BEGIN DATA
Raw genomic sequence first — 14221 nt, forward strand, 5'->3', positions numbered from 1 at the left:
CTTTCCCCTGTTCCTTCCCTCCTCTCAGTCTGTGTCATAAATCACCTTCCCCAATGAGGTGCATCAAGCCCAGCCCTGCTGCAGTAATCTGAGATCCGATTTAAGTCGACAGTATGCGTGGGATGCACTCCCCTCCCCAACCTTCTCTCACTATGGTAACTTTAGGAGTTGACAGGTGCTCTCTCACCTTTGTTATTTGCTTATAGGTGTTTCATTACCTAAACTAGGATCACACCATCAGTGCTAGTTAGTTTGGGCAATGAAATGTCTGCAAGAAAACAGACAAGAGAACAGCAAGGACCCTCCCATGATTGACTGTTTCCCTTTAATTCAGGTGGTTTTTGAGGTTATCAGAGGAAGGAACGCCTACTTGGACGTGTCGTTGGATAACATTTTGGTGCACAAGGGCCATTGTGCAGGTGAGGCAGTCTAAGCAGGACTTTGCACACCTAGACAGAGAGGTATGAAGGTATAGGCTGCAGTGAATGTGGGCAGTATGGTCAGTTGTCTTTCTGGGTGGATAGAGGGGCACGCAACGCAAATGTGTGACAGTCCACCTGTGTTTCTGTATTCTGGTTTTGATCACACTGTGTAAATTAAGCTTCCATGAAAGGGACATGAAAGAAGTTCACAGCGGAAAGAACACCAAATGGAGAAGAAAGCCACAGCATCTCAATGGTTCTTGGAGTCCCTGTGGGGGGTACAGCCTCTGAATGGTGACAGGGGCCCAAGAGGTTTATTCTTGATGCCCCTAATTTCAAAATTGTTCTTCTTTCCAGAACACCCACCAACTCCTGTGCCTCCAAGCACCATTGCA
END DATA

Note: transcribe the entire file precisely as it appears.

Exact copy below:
Raw genomic sequence first — 14221 nt, forward strand, 5'->3', positions numbered from 1 at the left:
CTTTCCCCTGTTCCTTCCCTCCTCTCAGTCTGTGTCATAAATCACCTTCCCCAATGAGGTGCATCAAGCCCAGCCCTGCTGCAGTAATCTGAGATCCGATTTAAGTCGACAGTATGCGTGGGATGCACTCCCCTCCCCAACCTTCTCTCACTATGGTAACTTTAGGAGTTGACAGGTGCTCTCTCACCTTTGTTATTTGCTTATAGGTGTTTCATTACCTAAACTAGGATCACACCATCAGTGCTAGTTAGTTTGGGCAATGAAATGTCTGCAAGAAAACAGACAAGAGAACAGCAAGGACCCTCCCATGATTGACTGTTTCCCTTTAATTCAGGTGGTTTTTGAGGTTATCAGAGGAAGGAACGCCTACTTGGACGTGTCGTTGGATAACATTTTGGTGCACAAGGGCCATTGTGCAGGTGAGGCAGTCTAAGCAGGACTTTGCACACCTAGACAGAGAGGTATGAAGGTATAGGCTGCAGTGAATGTGGGCAGTATGGTCAGTTGTCTTTCTGGGTGGATAGAGGGGCACGCAACGCAAATGTGTGACAGTCCACCTGTGTTTCTGTATTCTGGTTTTGATCACACTGTGTAAATTAAGCTTCCATGAAAGGGACATGAAAGAAGTTCACAGCGGAAAGAACACCAAATGGAGAAGAAAGCCACAGCATCTCAATGGTTCTTGGAGTCCCTGTGGGGGGTACAGCCTCTGAATGGTGACAGGGGCCCAAGAGGTTTATTCTTGATGCCCCTAATTTCAAAATTGTTCTTCTTTCCAGAACACCCACCAACTCCTGTGCCTCCAAGCACCATTGCA